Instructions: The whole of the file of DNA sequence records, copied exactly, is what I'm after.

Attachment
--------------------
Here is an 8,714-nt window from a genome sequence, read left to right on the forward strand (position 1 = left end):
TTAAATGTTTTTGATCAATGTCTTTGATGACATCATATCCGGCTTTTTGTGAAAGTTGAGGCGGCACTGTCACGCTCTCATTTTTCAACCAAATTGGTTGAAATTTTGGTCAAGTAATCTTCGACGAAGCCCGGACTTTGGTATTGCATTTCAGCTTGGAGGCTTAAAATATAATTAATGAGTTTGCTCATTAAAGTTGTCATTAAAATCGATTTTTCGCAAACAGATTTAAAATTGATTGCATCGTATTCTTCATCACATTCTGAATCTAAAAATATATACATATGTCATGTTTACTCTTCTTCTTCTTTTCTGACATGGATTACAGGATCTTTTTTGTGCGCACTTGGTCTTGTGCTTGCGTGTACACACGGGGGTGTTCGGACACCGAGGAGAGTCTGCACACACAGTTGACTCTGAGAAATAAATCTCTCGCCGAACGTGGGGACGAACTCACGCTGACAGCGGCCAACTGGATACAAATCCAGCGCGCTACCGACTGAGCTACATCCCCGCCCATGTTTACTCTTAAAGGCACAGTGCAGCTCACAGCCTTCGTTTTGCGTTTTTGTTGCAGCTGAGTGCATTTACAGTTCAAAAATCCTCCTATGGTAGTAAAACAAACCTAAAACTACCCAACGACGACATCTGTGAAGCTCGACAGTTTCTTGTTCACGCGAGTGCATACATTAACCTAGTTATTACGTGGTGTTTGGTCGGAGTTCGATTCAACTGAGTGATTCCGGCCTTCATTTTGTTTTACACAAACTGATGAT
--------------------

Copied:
Here is an 8,714-nt window from a genome sequence, read left to right on the forward strand (position 1 = left end):
TTAAATGTTTTTGATCAATGTCTTTGATGACATCATATCCGGCTTTTTGTGAAAGTTGAGGCGGCACTGTCACGCTCTCATTTTTCAACCAAATTGGTTGAAATTTTGGTCAAGTAATCTTCGACGAAGCCCGGACTTTGGTATTGCATTTCAGCTTGGAGGCTTAAAATATAATTAATGAGTTTGCTCATTAAAGTTGTCATTAAAATCGATTTTTCGCAAACAGATTTAAAATTGATTGCATCGTATTCTTCATCACATTCTGAATCTAAAAATATATACATATGTCATGTTTACTCTTCTTCTTCTTTTCTGACATGGATTACAGGATCTTTTTTGTGCGCACTTGGTCTTGTGCTTGCGTGTACACACGGGGGTGTTCGGACACCGAGGAGAGTCTGCACACACAGTTGACTCTGAGAAATAAATCTCTCGCCGAACGTGGGGACGAACTCACGCTGACAGCGGCCAACTGGATACAAATCCAGCGCGCTACCGACTGAGCTACATCCCCGCCCATGTTTACTCTTAAAGGCACAGTGCAGCTCACAGCCTTCGTTTTGCGTTTTTGTTGCAGCTGAGTGCATTTACAGTTCAAAAATCCTCCTATGGTAGTAAAACAAACCTAAAACTACCCAACGACGACATCTGTGAAGCTCGACAGTTTCTTGTTCACGCGAGTGCATACATTAACCTAGTTATTACGTGGTGTTTGGTCGGAGTTCGATTCAACTGAGTGATTCCGGCCTTCATTTTGTTTTACACAAACTGATGAT